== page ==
No party can exist forever. Political traditions can decline, and then take on new forms; some simply become extinct. All that can be said with certainty is that if the left is to finally leave the 20th century, the process will have to start with the ideas and convictions that answer the challenges of a modernity it is only just starting to wake up to, let alone understand.
At first glance, this brightly decorated room is no different from that of any other elementary school. Shelves are filled with storybooks; on the chalkboard, a vertical line of words reads ”prudence,” ”pretzel,” ”prairie,” ”purple.” But the nervous agitation of the boys’ hands, punctuated by occasional odd flapping gestures, betrays the fact that something is off kilter. There is also a curious poster on one of the walls with a circle of human faces annotated with words like ”sad,” ”proud” and ”lonely.” When I ask Cacciabaudo about it, she explains that her students do not know how to read the basic expressions of the human face. Instead, they must learn them by rote.
In the United States, the ranks of journalists keep shrinking. As I travel around the world for The New York Times, I hear from journalists everywhere about the painful downsizing happening across the industry. This has meant important stories go untold. Costly investigative reporting units pare back their ambition in the face of budget cuts. Expensive trips to conflict zones suddenly seem like a luxury publishers cannot afford, and news organizations everywhere rely more and more on wire services to cover the world. This has reduced the vibrancy and diversity of the journalism we consume, and the world is poorer for it. Above all, local journalism has suffered. Cities that once supported two or more daily newspapers find themselves with one, or none at all.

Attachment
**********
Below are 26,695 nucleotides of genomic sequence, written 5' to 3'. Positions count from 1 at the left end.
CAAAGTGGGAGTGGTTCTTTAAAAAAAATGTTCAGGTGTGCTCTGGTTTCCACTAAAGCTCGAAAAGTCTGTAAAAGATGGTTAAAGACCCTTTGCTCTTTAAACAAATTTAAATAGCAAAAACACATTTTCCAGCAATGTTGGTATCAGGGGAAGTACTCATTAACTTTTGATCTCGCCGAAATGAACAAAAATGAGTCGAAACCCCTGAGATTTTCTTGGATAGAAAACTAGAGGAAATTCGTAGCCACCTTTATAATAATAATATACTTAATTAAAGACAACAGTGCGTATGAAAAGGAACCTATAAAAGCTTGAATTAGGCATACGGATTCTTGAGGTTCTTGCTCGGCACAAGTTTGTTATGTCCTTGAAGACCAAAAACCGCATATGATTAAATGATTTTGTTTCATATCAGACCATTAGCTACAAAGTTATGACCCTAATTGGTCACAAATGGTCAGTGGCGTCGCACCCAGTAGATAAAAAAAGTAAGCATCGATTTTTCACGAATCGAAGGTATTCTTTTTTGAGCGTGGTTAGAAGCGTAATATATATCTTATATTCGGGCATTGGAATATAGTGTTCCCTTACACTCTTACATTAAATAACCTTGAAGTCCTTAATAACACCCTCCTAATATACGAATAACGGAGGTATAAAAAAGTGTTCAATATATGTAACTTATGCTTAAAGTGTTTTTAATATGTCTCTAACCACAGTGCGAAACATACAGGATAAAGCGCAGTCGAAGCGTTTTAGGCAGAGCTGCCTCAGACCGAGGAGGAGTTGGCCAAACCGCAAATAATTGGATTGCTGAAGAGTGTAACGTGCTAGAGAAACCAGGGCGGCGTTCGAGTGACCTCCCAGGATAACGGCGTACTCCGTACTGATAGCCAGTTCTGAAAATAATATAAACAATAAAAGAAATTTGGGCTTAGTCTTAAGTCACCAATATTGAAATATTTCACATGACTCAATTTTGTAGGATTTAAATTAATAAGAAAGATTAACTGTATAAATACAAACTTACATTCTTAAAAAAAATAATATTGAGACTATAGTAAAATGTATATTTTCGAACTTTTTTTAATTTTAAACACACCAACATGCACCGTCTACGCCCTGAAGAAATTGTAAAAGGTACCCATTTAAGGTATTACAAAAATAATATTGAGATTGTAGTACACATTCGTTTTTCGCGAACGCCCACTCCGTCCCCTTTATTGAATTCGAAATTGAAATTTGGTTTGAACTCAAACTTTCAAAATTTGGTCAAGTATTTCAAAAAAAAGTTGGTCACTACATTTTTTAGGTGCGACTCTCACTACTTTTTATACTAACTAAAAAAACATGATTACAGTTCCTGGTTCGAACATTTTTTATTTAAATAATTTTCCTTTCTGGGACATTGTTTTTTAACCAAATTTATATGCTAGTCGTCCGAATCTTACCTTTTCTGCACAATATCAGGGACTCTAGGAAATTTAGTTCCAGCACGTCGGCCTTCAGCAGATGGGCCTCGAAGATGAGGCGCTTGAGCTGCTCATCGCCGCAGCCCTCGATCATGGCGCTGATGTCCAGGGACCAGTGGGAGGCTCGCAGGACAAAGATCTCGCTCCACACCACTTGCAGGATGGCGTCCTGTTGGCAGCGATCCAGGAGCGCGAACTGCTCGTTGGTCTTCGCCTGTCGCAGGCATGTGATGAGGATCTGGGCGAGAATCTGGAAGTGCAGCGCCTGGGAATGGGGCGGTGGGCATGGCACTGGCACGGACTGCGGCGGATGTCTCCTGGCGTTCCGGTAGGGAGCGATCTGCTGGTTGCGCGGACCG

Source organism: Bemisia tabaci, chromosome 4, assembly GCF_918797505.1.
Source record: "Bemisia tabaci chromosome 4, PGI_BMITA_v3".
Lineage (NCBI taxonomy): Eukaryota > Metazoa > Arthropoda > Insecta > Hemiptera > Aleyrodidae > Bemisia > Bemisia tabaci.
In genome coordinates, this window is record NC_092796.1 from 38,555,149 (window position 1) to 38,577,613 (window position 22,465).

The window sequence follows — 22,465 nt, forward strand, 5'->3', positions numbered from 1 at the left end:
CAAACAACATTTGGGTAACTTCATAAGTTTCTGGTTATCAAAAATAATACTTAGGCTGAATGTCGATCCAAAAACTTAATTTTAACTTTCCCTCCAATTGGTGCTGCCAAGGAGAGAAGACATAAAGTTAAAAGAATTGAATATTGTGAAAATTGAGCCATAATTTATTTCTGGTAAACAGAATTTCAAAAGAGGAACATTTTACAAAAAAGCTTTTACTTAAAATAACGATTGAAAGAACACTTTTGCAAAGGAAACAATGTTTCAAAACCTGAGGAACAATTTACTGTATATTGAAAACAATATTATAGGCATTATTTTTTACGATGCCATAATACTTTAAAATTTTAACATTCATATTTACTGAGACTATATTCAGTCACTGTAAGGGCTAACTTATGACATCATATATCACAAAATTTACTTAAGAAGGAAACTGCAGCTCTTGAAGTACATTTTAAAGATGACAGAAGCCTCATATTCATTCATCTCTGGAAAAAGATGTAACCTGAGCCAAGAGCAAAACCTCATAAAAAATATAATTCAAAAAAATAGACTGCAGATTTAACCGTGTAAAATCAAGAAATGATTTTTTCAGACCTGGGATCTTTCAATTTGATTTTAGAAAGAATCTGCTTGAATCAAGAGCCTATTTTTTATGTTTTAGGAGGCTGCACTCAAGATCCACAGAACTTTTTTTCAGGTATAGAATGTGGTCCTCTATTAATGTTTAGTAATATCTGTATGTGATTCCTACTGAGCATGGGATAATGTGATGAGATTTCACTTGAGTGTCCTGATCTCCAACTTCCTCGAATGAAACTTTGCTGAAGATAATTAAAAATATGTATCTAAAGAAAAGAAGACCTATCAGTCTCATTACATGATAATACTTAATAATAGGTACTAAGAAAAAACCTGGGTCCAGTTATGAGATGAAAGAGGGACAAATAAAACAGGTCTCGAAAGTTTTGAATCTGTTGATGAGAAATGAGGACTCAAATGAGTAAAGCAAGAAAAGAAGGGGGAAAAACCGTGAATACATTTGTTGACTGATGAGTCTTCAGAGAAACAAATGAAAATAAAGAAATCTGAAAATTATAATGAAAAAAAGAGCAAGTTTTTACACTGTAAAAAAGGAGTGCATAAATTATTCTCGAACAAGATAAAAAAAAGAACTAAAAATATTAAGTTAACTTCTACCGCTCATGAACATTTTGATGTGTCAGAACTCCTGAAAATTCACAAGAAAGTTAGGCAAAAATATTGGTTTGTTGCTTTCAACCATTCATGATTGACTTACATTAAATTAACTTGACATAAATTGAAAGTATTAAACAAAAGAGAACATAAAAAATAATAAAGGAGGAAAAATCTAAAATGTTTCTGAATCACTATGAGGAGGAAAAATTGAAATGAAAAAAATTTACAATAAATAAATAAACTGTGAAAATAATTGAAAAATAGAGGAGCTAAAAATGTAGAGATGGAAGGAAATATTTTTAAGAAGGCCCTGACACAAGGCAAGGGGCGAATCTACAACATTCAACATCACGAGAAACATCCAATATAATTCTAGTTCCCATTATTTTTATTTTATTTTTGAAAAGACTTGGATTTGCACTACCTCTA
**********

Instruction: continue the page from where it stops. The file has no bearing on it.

I take no pride in keeping secrets that may be perceived as protecting criminals, nor do I have any gloating arrogance at posing for selfies with unknowing security men. But I’m in my rhythm. Everything I say to everyone must be true. As true as it is compartmentalized. The trust that El Chapo had extended to us was not to be fucked with. This will be the first interview El Chapo had ever granted outside an interrogation room, leaving me no precedent by which to measure the hazards. I’d seen plenty of video and graphic photography of those beheaded, exploded, dismembered or bullet-riddled innocents, activists, courageous journalists and cartel enemies alike. I was highly aware of committed DEA and other law-enforcement officers and soldiers, both Mexican and American, who had lost their lives executing the policies of the War on Drugs. The families decimated, and institutions corrupted.
• • •
Still, today, there are little boys in Sinaloa who draw play-money pesos, whose fathers and grandfathers before them harvested the only product they’d ever known to morph those play pesos into real dollars. They wonder at our outrage as we, our children, friends, neighbors, bosses, banks, brothers and sisters finance the whole damn thing. Without a paradigm shift, understanding the economics and illness of addiction, parents in Mexico and the U.S. will increasingly risk replacing that standard parting question to their teens off for a social evening – from “Where are you going tonight?” to “Where are you dying tonight?”